Sandalwood products
The research team had previously tested sandalwood's antioxidant and anti-aging potential in vitro and ex vivo. © Getty Images - Madeleine_Steinbach

Sandalwood is already an important fragrance ingredient, but a recent study shows the ingredient might also be able to protect skin against blue light and pollution.

A research team out of Mauritius, Australia and France, Kolanthan et al, recently published their most recent study on the topical application of sandalwood in Cosmetics with an in vivo study on blue light and pollution protection.

Kolanthan et al previously studied sandalwood’s antioxidant and anti-aging qualities in vitro and ex vivo which found sandalwood oil showed promise in protecting skin from both blue light and cigarette smoke.

In this most recent follow-up study, Kolanthan et al said they wanted to measure sandalwood’s real-world blue light and pollution protective potential as demand for these qualities in personal care products increases.

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Challenges in formulating natural, organic sunscreen products

Sunscreen on a beach
Organic and natural cosmetics are a multibillion dollar market, including sun care products. © Getty Images - georgeclerk

Sunscreens are a formulation challenge, especially when it comes to meeting organic and natural consumer demands.

A research team out of Italy and the US, Tortini et al, recently published a narrative review of natural and organic sunscreen formulations in the Cosmetics journal. The paper's goal was to congregate information on natural and organic formulation.

Tortini et al said consumers, particularly those born after 2000, are both interested in sun protection products and the environmental impacts of products.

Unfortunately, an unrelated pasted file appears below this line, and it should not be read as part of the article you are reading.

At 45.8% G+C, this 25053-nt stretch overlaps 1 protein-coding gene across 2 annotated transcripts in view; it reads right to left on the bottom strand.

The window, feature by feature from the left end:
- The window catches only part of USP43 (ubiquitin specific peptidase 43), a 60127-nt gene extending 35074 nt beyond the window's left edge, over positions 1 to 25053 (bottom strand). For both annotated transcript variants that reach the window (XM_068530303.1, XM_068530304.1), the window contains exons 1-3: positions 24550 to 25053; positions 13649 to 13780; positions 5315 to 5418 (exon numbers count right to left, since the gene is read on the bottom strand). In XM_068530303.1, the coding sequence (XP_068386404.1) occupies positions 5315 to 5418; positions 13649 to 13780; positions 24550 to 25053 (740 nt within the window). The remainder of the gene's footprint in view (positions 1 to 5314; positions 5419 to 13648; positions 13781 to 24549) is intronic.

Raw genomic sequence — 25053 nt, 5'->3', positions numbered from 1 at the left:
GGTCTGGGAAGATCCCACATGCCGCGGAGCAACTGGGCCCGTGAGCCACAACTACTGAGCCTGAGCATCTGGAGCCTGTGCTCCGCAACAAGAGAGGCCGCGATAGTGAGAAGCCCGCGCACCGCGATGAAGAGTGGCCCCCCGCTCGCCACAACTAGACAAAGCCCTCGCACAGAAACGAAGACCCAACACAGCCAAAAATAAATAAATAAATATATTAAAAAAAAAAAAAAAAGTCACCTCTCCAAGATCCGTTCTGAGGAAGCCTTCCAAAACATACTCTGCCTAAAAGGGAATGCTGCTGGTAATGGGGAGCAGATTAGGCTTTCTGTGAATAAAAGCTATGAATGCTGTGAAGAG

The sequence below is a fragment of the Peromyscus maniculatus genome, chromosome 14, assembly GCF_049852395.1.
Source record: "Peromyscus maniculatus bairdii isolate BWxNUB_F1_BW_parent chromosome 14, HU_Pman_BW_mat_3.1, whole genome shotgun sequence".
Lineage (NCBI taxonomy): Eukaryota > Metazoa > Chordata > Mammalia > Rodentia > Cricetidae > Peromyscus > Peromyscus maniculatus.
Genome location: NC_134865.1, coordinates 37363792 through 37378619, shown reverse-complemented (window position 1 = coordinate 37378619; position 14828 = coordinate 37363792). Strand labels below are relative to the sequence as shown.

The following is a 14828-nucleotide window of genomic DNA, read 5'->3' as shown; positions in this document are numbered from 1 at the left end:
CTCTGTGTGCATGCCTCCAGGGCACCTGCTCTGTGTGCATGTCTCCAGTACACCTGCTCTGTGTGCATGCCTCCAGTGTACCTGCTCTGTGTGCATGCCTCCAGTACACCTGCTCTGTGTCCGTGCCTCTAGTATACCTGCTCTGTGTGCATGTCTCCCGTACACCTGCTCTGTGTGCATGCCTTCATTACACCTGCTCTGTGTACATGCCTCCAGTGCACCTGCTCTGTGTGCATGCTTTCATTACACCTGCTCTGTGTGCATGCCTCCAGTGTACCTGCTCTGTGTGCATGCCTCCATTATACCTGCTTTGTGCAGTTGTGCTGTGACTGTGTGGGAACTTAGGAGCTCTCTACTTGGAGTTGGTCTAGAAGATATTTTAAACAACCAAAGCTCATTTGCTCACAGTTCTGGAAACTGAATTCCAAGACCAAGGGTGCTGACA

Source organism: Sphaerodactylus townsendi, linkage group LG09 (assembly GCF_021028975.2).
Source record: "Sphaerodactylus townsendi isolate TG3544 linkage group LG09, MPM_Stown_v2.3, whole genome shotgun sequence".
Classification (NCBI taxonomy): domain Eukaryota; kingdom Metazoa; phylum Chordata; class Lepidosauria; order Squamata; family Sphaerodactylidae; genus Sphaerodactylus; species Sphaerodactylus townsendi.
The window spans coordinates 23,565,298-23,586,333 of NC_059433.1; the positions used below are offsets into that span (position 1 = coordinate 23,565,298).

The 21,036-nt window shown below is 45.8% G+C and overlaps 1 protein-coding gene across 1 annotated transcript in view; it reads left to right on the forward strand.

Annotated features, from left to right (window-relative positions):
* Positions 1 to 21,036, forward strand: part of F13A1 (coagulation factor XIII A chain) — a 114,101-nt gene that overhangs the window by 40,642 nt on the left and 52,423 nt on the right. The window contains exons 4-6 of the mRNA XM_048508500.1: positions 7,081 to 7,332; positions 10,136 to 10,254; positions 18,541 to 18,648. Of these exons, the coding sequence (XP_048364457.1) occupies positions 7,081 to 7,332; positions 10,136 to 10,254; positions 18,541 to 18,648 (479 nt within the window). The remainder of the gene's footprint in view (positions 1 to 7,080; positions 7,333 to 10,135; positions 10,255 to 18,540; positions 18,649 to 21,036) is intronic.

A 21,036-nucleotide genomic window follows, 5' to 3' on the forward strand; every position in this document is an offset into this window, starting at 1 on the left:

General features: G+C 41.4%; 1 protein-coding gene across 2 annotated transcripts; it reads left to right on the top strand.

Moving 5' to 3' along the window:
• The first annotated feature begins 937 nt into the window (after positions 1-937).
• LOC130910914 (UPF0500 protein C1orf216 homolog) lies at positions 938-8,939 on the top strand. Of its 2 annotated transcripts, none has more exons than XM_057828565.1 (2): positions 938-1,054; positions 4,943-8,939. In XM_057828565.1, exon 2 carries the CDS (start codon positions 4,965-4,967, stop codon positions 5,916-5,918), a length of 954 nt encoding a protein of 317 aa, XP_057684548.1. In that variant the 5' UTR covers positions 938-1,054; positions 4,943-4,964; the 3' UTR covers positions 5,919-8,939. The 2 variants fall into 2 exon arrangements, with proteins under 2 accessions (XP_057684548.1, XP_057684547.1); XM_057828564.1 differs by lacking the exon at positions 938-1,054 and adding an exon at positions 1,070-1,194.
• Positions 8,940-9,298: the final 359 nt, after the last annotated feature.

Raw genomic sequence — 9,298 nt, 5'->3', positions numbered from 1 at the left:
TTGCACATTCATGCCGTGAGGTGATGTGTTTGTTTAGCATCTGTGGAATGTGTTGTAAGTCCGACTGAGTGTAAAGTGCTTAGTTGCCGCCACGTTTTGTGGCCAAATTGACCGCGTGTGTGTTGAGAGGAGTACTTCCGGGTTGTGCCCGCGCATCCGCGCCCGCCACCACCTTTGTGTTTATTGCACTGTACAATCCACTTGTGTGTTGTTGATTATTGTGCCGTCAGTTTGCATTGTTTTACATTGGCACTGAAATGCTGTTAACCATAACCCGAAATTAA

“The formulation of effective and pleasant sunscreen, having a natural, organic, sustainable connotation, is getting a more and more complex approach for the paucity of suitable ingredients,”​ Tortini et al said.

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Skin to skin: Potential benefits of upcycled mangosteen peel extract, study

Mangosteen fruits
Mangosteen is a sweet, juicy fruit mainly produced in Southeast Asia with some antioxidant and anti-aging potential. © Getty Images - eROMAZe
Plants around the world offer botanical and upcycled ingredient potential, and a research team out of Malaysia found the peel of mangosteen fruits may hold skincare promise.

The research team, Tan et al, was recently published in Cosmetics exploring the potential of mangosteen peels as a cosmetic ingredient, both because of its skincare properties, upcycling potential and impact on local economies.

Mangosteen is a sweet, juicy fruit cultivated mainly in Southeast Asia, particularly Malaysia. The fruit is often processed into juices, concentrates and dried fruits for consumption, leaving behind waste like peels.

Tan et al used mangosteen peels to create an upcycled, standardized extract with potential anti-aging, antioxidant, anti-wrinkle and pigmentation control effects.

“Natural antioxidants derived from natural sources such as mangosteen peel are preferable to synthetic antioxidants due to the undesirable side effects of synthetic antioxidants,”​ Tan et al said. “Hence, the objective of this study is to formulate and evaluate novel herbal face creams containing mangosteen peel extract that was standardized.”